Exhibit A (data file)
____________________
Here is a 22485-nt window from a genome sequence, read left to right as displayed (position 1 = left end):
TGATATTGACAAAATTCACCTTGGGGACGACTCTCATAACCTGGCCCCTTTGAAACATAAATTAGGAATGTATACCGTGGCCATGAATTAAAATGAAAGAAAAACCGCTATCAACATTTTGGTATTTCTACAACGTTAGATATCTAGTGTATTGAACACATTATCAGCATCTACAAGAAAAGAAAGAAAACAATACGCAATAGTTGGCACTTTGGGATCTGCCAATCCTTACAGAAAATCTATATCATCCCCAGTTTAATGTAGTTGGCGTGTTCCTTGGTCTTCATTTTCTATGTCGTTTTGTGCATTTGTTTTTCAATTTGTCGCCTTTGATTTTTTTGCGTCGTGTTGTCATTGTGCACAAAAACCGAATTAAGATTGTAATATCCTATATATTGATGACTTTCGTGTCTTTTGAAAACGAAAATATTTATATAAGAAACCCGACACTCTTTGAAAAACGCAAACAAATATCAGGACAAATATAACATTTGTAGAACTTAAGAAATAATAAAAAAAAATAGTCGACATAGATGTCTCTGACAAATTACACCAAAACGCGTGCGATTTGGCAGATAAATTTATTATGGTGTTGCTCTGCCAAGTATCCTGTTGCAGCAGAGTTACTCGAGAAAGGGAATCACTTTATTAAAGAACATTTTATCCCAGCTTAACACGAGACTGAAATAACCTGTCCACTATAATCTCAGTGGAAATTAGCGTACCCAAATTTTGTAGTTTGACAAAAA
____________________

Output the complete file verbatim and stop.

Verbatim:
Here is a 22485-nt window from a genome sequence, read left to right as displayed (position 1 = left end):
TGATATTGACAAAATTCACCTTGGGGACGACTCTCATAACCTGGCCCCTTTGAAACATAAATTAGGAATGTATACCGTGGCCATGAATTAAAATGAAAGAAAAACCGCTATCAACATTTTGGTATTTCTACAACGTTAGATATCTAGTGTATTGAACACATTATCAGCATCTACAAGAAAAGAAAGAAAACAATACGCAATAGTTGGCACTTTGGGATCTGCCAATCCTTACAGAAAATCTATATCATCCCCAGTTTAATGTAGTTGGCGTGTTCCTTGGTCTTCATTTTCTATGTCGTTTTGTGCATTTGTTTTTCAATTTGTCGCCTTTGATTTTTTTGCGTCGTGTTGTCATTGTGCACAAAAACCGAATTAAGATTGTAATATCCTATATATTGATGACTTTCGTGTCTTTTGAAAACGAAAATATTTATATAAGAAACCCGACACTCTTTGAAAAACGCAAACAAATATCAGGACAAATATAACATTTGTAGAACTTAAGAAATAATAAAAAAAAATAGTCGACATAGATGTCTCTGACAAATTACACCAAAACGCGTGCGATTTGGCAGATAAATTTATTATGGTGTTGCTCTGCCAAGTATCCTGTTGCAGCAGAGTTACTCGAGAAAGGGAATCACTTTATTAAAGAACATTTTATCCCAGCTTAACACGAGACTGAAATAACCTGTCCACTATAATCTCAGTGGAAATTAGCGTACCCAAATTTTGTAGTTTGACAAAAA